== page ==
I was distressed to leave her, but I didn’t know what else to do. I went to the grocery store afterwards, feeling guilty for shopping at Whole Foods, feeling useless and out of touch with the real needs of people in my community. Feeling hopeless for people like Bonnie, who are so needy they cannot even accept the help being offered them.

I’m just posting this because it is weighing on me heavily. I’m not posting it because I think I did a great act of kindness spending $4 on a woman with bottomless needs. I’m not posting it because I want someone to reassure me that I did my best. I just need to tell this story again, to release a little of the pressure inside.

Looking this woman in the eyes and trying to accept her for who she is, without changing her, without rescuing her, was really hard. And yet geez, what a ridiculous thing to say, snug in my office, full of organic squash and a little ice cream — you see the downward spiral I could easily get into here. So I am still not sure where to go with this.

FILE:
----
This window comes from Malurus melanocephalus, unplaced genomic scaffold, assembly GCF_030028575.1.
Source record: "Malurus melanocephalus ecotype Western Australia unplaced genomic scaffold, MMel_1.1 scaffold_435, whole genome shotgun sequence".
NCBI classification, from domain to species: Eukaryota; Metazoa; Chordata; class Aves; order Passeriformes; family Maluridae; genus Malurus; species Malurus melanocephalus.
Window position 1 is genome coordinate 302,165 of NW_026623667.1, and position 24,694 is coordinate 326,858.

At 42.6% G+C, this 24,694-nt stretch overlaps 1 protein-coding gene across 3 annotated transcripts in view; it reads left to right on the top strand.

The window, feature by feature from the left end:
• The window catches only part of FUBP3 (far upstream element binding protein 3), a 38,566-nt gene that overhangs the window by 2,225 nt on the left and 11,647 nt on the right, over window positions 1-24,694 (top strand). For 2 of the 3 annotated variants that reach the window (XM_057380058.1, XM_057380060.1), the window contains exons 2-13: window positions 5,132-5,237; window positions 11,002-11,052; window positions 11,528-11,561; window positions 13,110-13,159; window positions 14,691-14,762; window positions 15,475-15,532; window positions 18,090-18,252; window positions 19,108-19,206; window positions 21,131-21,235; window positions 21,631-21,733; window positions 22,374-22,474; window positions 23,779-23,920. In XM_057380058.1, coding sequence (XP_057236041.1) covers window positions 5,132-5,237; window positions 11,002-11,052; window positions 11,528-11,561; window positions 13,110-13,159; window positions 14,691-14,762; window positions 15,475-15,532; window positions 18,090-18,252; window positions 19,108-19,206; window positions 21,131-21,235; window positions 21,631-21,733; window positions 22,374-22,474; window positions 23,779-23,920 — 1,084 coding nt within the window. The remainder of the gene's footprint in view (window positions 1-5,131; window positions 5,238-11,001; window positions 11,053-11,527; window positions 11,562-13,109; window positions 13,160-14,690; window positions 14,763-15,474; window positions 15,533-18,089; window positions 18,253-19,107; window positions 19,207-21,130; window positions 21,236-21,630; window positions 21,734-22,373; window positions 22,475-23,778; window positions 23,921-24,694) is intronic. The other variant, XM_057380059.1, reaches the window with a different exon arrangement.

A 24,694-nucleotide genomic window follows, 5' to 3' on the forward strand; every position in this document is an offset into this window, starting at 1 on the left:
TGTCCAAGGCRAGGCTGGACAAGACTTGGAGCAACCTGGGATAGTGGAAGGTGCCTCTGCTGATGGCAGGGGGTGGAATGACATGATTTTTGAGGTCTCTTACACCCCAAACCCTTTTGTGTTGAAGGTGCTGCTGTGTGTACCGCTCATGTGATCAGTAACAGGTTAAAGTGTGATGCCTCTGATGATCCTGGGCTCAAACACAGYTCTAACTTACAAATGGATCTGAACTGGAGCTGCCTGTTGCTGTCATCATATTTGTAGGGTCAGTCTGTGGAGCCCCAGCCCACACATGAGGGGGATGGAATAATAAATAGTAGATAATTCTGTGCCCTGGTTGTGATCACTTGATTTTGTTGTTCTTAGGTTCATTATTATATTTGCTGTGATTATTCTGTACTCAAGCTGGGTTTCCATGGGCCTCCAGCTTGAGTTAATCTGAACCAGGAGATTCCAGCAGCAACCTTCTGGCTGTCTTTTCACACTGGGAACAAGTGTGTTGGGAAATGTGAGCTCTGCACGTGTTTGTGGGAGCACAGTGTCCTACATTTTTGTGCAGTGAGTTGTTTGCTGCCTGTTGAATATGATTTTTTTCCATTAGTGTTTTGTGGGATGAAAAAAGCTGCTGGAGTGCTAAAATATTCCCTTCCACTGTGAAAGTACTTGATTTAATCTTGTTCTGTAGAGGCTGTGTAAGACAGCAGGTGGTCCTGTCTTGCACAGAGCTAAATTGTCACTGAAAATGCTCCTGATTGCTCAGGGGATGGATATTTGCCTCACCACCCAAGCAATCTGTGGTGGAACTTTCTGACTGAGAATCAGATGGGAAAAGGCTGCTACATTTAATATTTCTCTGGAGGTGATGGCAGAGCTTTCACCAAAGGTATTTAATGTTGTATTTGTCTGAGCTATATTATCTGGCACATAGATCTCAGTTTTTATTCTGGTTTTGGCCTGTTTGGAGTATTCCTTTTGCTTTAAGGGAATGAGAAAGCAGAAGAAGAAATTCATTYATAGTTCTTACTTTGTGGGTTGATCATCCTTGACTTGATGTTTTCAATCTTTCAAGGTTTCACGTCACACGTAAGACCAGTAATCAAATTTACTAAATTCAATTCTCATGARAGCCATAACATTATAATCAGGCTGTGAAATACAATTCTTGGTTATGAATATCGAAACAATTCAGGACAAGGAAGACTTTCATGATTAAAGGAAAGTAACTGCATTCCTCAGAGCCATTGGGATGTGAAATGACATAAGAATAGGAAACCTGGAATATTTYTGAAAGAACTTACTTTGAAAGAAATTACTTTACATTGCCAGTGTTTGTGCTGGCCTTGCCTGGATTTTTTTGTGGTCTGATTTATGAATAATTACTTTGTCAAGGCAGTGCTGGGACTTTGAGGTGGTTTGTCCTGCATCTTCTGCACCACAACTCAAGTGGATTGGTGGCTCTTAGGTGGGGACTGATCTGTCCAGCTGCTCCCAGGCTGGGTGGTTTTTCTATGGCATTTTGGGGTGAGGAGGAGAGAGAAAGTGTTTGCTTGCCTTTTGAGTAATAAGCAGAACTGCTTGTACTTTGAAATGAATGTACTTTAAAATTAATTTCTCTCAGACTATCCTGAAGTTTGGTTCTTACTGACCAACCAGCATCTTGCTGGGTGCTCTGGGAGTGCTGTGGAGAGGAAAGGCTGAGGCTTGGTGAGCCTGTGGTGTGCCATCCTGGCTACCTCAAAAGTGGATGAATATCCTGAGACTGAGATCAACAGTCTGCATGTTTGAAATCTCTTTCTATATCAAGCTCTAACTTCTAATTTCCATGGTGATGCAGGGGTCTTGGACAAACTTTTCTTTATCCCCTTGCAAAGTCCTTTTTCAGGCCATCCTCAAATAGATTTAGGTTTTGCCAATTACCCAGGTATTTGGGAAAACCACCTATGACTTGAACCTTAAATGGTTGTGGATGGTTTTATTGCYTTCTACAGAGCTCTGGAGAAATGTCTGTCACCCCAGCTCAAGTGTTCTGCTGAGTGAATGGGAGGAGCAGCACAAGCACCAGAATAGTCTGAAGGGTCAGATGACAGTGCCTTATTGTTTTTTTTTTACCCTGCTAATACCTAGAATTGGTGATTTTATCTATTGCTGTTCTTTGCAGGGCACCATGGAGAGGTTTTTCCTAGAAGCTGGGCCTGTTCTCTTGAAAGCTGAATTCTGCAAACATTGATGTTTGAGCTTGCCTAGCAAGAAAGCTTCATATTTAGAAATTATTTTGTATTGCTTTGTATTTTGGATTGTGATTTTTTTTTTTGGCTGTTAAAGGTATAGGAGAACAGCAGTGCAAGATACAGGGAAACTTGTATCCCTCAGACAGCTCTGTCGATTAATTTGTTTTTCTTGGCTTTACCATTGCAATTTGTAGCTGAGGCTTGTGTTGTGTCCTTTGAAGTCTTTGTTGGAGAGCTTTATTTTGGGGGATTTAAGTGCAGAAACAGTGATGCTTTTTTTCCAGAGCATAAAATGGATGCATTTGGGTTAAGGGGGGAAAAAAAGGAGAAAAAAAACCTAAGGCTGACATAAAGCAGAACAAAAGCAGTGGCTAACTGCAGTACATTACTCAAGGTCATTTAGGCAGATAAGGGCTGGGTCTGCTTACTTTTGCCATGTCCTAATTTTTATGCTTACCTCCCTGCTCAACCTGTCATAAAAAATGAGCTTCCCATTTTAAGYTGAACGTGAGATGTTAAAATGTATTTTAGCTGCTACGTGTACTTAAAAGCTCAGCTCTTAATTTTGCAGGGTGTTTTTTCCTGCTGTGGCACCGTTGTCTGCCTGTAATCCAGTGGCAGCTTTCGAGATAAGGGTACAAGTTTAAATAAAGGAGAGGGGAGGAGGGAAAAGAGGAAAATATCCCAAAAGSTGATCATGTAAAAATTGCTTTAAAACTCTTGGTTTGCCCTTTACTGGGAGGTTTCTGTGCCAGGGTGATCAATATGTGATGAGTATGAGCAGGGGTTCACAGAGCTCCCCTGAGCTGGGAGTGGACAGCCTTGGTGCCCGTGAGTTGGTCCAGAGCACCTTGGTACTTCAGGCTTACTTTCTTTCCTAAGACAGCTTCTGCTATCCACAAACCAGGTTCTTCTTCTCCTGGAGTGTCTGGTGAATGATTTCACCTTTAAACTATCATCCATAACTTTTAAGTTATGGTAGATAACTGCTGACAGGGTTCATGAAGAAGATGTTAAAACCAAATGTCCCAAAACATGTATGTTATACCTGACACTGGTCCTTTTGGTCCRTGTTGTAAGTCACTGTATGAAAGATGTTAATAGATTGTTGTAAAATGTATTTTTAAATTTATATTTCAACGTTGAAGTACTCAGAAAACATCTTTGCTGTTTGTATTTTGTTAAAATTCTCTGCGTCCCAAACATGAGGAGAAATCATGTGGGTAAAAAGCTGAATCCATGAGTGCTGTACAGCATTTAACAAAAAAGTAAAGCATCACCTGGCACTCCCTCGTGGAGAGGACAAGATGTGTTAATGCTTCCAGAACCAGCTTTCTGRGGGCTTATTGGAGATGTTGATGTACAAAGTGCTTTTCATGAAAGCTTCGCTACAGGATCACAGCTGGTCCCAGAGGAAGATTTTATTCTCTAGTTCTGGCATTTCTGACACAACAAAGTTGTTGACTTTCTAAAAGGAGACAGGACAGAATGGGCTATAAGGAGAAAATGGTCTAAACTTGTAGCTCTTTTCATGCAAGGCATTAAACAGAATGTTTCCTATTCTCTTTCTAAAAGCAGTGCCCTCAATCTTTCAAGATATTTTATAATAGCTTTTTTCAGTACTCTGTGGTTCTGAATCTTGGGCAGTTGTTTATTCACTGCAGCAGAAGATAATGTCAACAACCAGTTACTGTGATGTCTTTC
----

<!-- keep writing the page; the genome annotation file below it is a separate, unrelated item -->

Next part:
I may have to pull a Patience and delete this post later. đŸ˜‰



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9 responses to “Feeling Mixed Up

  1. That really sucks Shaun.
    I don’t think you should delete it FWIW.

  2. I don’t think you should delete it.

    I have been in your position. It is heartbreaking and obviously there is no answer.

    You have faith. I can only suggest that you pray and you pour your heart out into a something that is mightier and stronger than yourself.

    You have compassion and as much as it hurts it is a trait that more people should have.

  3. Well, and people often dismiss this as an avoidance of actually doing something, but you can pray FOR her. God knows her, knows her name. He knows better than you or I do what she needs, and though you can’t know how it will play out, prayer is doing something significant for her.

  4. patience

    dearest, I feel for you. May I suggest you don’t go anywhere with the information and emotions, just hold them and breathe through them. Somewhere along the line Bonnie made choices that we ultimately have to accept. All you can do is what you have done – giving kindness and coffee and giving her back her name. And consider it from another perspective. Perhaps Bonnie was an angel sent to you. To give you the opportunity to make the beautiful choices you did, and let others make their own. It’s one of the most painful lessons I learned as a domestic violence counsellor.